Crash guards or bull bars on cars are illegal – Government of India
If you have a modified car or are planning to have one, you might want to have a look at this article.
There are certain car modifications that can be carried out without prior permission while there are some that are considered totally illegal. Though rules and regulations on vehicle alteration could vary, there area some illegal car modifications, which are the most commonly resorted to by new vehicle owners who often find themselves on the wrong side of the law as a result of it.
Certain modifications on cars are considered illegal unless approved by the RTO. Buyers of new vehicles or those planning to modify their old cars should get these plans passed by the local RTO or be prepared to pay a hefty price.
While some modifications are well within the permissible limits, there are others which are totally illegal. These are as follows:
1. Crash guards or Bull bars
This is also the newest entrant. Earlier this month, Ministry of Road Transport and Highway, Government of India, announced that installing crash guards or bull bars on motor vehicles are illegal. Below is a copy of their announcement.
2. Engine Swap –
Every car produced is tested with that particular engine. It has the engine and chassis number engraved on the RC and any changes made to this engine or completely swapping it with a new one is considered illegal. In the event of buyer wanting to change the engine, prior approval from the RTO should be sought. This process is long, cumbersome and could cost the car owner some money. Modification plans should be clearly stated, and even if approval is given, the car will have to be tested by authorized agencies such as the ARAI, etc at owner’s cost.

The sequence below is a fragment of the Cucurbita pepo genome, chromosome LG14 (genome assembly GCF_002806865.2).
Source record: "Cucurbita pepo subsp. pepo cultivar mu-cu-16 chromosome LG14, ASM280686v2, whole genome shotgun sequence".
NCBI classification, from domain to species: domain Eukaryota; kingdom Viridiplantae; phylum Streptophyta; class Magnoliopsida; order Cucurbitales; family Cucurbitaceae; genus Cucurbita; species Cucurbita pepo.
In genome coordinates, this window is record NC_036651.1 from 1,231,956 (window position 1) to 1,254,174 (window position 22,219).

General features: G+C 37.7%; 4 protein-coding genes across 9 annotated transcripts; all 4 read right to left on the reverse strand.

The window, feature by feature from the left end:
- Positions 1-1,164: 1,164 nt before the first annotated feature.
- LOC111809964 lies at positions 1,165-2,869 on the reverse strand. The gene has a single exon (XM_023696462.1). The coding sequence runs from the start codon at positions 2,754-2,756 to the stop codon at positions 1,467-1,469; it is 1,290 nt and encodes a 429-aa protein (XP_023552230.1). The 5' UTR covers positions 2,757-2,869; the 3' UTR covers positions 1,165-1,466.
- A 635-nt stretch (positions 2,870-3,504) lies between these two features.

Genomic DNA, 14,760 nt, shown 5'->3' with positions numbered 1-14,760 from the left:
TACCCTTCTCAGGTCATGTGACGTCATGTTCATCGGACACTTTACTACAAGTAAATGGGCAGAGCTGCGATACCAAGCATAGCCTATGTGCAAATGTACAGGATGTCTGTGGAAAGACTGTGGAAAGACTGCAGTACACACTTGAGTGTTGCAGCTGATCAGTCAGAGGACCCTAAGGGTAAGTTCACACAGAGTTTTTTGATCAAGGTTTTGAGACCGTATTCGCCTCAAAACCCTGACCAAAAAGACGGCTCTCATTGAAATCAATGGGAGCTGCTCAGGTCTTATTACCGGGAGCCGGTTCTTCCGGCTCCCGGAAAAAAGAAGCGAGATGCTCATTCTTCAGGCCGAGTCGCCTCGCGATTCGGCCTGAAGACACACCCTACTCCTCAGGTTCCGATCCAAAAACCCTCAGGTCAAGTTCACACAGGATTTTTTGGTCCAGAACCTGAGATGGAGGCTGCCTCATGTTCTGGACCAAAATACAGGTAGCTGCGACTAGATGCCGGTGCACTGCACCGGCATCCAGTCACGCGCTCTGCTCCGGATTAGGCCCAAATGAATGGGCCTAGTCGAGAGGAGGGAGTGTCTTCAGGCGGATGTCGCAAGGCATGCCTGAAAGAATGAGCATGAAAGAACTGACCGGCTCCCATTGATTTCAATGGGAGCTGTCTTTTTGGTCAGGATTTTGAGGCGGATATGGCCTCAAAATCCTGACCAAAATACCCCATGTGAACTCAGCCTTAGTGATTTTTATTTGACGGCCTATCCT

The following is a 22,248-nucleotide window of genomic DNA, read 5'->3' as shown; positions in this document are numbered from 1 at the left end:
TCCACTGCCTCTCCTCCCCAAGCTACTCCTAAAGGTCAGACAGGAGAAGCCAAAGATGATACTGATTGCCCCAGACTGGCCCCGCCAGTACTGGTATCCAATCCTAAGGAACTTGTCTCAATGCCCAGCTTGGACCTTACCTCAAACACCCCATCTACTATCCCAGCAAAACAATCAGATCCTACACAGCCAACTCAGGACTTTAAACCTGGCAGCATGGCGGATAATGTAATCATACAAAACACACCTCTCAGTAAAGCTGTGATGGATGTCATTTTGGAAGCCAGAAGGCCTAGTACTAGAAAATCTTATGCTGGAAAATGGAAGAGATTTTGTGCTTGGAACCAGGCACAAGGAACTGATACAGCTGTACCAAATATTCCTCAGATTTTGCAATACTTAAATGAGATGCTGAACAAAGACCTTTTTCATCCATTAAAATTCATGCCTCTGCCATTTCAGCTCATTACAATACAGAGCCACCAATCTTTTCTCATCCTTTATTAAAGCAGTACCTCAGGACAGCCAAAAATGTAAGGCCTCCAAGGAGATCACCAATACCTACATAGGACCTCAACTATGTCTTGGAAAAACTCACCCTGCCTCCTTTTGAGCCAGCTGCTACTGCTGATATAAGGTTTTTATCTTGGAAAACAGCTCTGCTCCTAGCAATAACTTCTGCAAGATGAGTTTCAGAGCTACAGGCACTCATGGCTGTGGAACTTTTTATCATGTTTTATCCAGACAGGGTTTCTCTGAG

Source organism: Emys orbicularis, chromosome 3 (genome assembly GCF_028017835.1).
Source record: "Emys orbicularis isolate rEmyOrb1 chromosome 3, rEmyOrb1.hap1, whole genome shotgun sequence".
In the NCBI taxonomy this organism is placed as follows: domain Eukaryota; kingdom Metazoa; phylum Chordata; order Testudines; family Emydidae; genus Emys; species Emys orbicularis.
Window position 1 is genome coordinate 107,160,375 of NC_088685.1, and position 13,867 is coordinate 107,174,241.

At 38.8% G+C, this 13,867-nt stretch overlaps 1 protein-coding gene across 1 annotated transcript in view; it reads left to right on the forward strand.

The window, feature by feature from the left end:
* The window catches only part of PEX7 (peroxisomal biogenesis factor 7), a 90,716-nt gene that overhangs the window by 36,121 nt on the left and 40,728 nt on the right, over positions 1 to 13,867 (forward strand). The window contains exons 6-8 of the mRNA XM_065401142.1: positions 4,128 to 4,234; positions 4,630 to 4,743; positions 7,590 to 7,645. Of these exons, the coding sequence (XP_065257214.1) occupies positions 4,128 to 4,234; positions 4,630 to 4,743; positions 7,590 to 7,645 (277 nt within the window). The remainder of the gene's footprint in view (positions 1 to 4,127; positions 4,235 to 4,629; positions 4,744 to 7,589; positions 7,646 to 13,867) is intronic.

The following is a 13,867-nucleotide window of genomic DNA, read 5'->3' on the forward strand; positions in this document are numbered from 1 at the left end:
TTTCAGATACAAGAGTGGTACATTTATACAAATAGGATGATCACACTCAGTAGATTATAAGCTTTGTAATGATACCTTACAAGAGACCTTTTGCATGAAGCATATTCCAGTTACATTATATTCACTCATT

3. Headlights –
Proper headlights that conform to specifications are necessary for any vehicle and these specifications and dimensions are laid down as per IS 8415-1977 of Bureau of Indian Standards. Rule 104(3) of Central Motor Vehicles Regulations (CMVR) also specifies that all vehicles should be fitted with two or four headlamps which should necessarily be positioned upto 1.5 meters from the ground.
The rule book also specifies that range of headlamps should extend to a minimum of 155 meters while they should be downward facing so as not to blind oncoming drivers at a distance of more than 8 meters from the front of the headlamp. Specifications even dictate that dual filament H4 halogen headlights are mandatory with maximum wattage of 60 watts for high beam and 55 watts for low beam.
4. Fog Lamps –
If fitting additional fog lamps to the vehicle, owners need to ensure that the same comply with Rule 104 and 106 of CMVR. Like the headlamps, these fog lamps too have to be fitted only upto a height of 1.5 meters from the ground, it should not dazzle oncoming drivers and cannot be fitted onto the roof of the vehicle. If in the event the vehicles are fitted with roof mounted fog lamps, they should be used only on off roads and not on public roads where they should be covered with a black cloth.